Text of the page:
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Tag: Edward Sharpe and the Magnetic Zeroes (1-3 of 3)

Hear Alexander Ebert's song 'Amen' from the Robert Redford 'All Is Lost' soundtrack

As serious-movie season approaches, so does serious-movie-soundtrack season.

One of the most buzzed-about is Robert Redford’s open-water drama All Is Lost, which our own Owen Gleiberman called “haunting.”  Alexander Ebert, leader of Edward Sharpe and the Magnetic Zeros, did the entire score, and one song, called “Amen,” is streaming online now.

Give it a listen below:


Album Sales: John Mayer holds on to No. 1, One Direction makes chart history

John Mayer may be feeling dumpy and “humiliated” about that big meanie Taylor Swift, but the fact that his fifth album, Born and Raised, has just logged a second week atop the Billboard 200 should cheer him up.

The reformed(?) rocker’s twangified set sold 65,000 copies this week, holding off Adele and One Direction, as well as new releases from Regina Spektor, Edward Sharpe and the Magnetic Zeros, and Sigur Rós, all of whom landed high in the top 10.

One thing Mayer couldn’t hold off? One Direction’s DVD release of Up All Night: The Live Tour, which sold 76,000 copies. As Yahoo‘s Paul Grein explains, this marks the first time ever that the No. 1 music DVD release has outsold the No. 1 album.

Check out the Top 10 below: READ FULL STORY

Mumford & Sons with Edward Sharpe and the Magnetic Zeroes at SXSW: Folk-rockers bring new songs, jubilant jams -- and their own movie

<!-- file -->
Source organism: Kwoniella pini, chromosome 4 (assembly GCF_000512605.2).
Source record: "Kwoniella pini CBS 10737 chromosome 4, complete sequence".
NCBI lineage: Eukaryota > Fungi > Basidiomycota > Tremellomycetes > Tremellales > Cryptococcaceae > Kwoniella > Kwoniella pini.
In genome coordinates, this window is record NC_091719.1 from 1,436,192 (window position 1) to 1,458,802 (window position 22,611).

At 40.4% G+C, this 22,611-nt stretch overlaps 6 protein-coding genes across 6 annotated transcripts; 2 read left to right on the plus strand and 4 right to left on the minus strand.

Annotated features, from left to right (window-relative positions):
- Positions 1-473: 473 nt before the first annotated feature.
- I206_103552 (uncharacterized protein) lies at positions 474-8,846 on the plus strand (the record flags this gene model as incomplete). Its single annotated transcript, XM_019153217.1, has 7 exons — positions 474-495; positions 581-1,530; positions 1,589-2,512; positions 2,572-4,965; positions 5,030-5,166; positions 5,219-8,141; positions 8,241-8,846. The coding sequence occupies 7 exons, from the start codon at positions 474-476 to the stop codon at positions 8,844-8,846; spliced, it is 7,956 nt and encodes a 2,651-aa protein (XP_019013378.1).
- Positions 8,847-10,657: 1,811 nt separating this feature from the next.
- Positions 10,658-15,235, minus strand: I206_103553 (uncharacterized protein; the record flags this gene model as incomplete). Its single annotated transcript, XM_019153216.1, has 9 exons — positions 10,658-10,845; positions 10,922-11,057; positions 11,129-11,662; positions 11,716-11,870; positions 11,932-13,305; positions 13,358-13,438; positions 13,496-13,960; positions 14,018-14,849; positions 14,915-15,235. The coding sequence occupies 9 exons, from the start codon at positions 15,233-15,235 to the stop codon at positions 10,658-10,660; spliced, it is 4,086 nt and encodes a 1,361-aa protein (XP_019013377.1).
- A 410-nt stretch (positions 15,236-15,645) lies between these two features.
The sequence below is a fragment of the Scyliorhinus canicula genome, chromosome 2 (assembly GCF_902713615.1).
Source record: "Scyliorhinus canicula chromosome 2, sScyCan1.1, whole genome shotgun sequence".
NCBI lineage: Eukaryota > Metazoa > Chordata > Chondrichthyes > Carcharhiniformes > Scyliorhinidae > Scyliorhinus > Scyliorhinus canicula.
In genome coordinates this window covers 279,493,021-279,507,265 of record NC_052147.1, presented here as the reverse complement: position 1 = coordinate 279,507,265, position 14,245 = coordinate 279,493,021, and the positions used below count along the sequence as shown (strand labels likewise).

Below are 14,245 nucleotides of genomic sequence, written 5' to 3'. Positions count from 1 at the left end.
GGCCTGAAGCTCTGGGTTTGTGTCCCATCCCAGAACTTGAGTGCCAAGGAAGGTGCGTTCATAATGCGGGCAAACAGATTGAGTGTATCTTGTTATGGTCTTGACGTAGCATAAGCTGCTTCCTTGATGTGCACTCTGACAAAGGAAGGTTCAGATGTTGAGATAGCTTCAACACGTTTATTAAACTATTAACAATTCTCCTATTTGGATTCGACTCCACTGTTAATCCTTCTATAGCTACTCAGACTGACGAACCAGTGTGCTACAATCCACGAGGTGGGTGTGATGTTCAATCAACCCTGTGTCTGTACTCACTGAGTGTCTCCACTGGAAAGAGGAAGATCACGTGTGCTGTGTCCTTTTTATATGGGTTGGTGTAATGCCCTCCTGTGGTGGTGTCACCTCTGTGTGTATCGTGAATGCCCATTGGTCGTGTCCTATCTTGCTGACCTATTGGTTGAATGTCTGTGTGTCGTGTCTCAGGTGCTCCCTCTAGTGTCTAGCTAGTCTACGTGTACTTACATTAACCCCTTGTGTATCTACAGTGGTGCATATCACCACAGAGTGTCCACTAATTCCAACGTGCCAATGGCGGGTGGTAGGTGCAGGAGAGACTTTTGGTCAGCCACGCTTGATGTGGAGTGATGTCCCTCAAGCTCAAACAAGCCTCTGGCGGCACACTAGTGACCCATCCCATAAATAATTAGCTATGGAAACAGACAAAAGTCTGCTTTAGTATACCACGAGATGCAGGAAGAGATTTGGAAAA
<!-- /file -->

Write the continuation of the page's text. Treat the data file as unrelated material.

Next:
Just a mile north of the armies of green-clad party people filling up Sixth Street in downtown Austin, a far more positive vibe was being dealt out on the campus of the University of Texas. Though the show, put together by MySpace, existed outside of the purview of South By Southwest proper, it provided some of the purest musical moments of the entire weekend and trafficked in that rare emotion across the stages of Austin: joy.

Sprawled across a hill on a breezy evening under a lovely Texas sky, thousands showed up for a screening of the documentary Big Easy Express, which tracks the seven-date tour that took Mumford & Sons, Edward Sharpe and the Magnetic Zeroes, and Old Crow Medicine Show from Oakland, California to New Orleans via train. The bulk of Old Crow couldn’t show up on Saturday night (they were represented by member Gill Landry), but both Mumford and the Zeroes were there to celebrate the film and perform new music.

The trio of new songs that cropped up during Mumford & Sons headlining set had all appeared in their live sets before, but they all felt more fully realized than ever, suggesting that the band has fully grown into them. “Ghosts That We Knew” felt especially well-executed: the layered harmonies were on point, and the weepy violin solo gave the bridge some real heft. Bassist Ted Dwayne recently described Mumford & Sons’ upcoming second album as “doom folk,” and the version of “Ghosts That We Knew” played on Saturday night certainly falls under that descriptor.

The band also unleashed “Lover’s Eyes” and “Lover of the Light,” the latter of which found Marcus Mumford pulling a Phil Collins and singing whilst also playing the drum kit. Each of the new tracks was greeted warmly, and the gothic, moody “Lover’s Eyes” definitely has the potential to be a big single for the band.

They already have a handful of those, of course, and Mumford & Sons delivered impassioned versions of each. READ FULL STORY

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